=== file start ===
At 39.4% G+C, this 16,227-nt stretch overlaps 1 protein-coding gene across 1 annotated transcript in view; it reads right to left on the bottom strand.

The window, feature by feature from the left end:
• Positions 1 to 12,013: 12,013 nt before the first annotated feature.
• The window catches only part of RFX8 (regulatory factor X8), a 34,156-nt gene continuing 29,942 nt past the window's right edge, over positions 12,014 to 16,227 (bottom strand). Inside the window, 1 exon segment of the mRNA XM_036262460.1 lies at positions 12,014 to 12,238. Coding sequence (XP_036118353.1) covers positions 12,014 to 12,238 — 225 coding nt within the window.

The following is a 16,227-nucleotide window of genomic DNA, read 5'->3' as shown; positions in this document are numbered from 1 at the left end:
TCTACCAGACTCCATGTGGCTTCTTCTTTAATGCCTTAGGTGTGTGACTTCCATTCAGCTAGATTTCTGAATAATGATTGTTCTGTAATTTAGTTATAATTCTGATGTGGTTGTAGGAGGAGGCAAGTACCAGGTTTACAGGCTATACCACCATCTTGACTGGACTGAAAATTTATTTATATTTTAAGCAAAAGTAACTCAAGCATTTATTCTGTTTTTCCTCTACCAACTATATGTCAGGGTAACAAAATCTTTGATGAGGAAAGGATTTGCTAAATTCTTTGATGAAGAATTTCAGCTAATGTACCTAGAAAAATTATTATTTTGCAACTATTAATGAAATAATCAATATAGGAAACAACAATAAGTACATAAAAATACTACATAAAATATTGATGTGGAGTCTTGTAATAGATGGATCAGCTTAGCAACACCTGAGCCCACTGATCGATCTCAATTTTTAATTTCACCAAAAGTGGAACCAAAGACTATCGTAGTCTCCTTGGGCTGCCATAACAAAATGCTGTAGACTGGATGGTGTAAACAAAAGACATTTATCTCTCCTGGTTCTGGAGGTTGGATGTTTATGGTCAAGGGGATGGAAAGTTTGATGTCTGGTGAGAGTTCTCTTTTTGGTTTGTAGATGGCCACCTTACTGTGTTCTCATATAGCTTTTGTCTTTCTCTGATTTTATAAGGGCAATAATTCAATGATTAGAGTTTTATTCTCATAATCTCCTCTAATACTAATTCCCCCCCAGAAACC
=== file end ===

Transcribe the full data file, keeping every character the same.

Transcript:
At 39.4% G+C, this 16,227-nt stretch overlaps 1 protein-coding gene across 1 annotated transcript in view; it reads right to left on the bottom strand.

The window, feature by feature from the left end:
• Positions 1 to 12,013: 12,013 nt before the first annotated feature.
• The window catches only part of RFX8 (regulatory factor X8), a 34,156-nt gene continuing 29,942 nt past the window's right edge, over positions 12,014 to 16,227 (bottom strand). Inside the window, 1 exon segment of the mRNA XM_036262460.1 lies at positions 12,014 to 12,238. Coding sequence (XP_036118353.1) covers positions 12,014 to 12,238 — 225 coding nt within the window.

The following is a 16,227-nucleotide window of genomic DNA, read 5'->3' as shown; positions in this document are numbered from 1 at the left end:
TCTACCAGACTCCATGTGGCTTCTTCTTTAATGCCTTAGGTGTGTGACTTCCATTCAGCTAGATTTCTGAATAATGATTGTTCTGTAATTTAGTTATAATTCTGATGTGGTTGTAGGAGGAGGCAAGTACCAGGTTTACAGGCTATACCACCATCTTGACTGGACTGAAAATTTATTTATATTTTAAGCAAAAGTAACTCAAGCATTTATTCTGTTTTTCCTCTACCAACTATATGTCAGGGTAACAAAATCTTTGATGAGGAAAGGATTTGCTAAATTCTTTGATGAAGAATTTCAGCTAATGTACCTAGAAAAATTATTATTTTGCAACTATTAATGAAATAATCAATATAGGAAACAACAATAAGTACATAAAAATACTACATAAAATATTGATGTGGAGTCTTGTAATAGATGGATCAGCTTAGCAACACCTGAGCCCACTGATCGATCTCAATTTTTAATTTCACCAAAAGTGGAACCAAAGACTATCGTAGTCTCCTTGGGCTGCCATAACAAAATGCTGTAGACTGGATGGTGTAAACAAAAGACATTTATCTCTCCTGGTTCTGGAGGTTGGATGTTTATGGTCAAGGGGATGGAAAGTTTGATGTCTGGTGAGAGTTCTCTTTTTGGTTTGTAGATGGCCACCTTACTGTGTTCTCATATAGCTTTTGTCTTTCTCTGATTTTATAAGGGCAATAATTCAATGATTAGAGTTTTATTCTCATAATCTCCTCTAATACTAATTCCCCCCCAGAAACC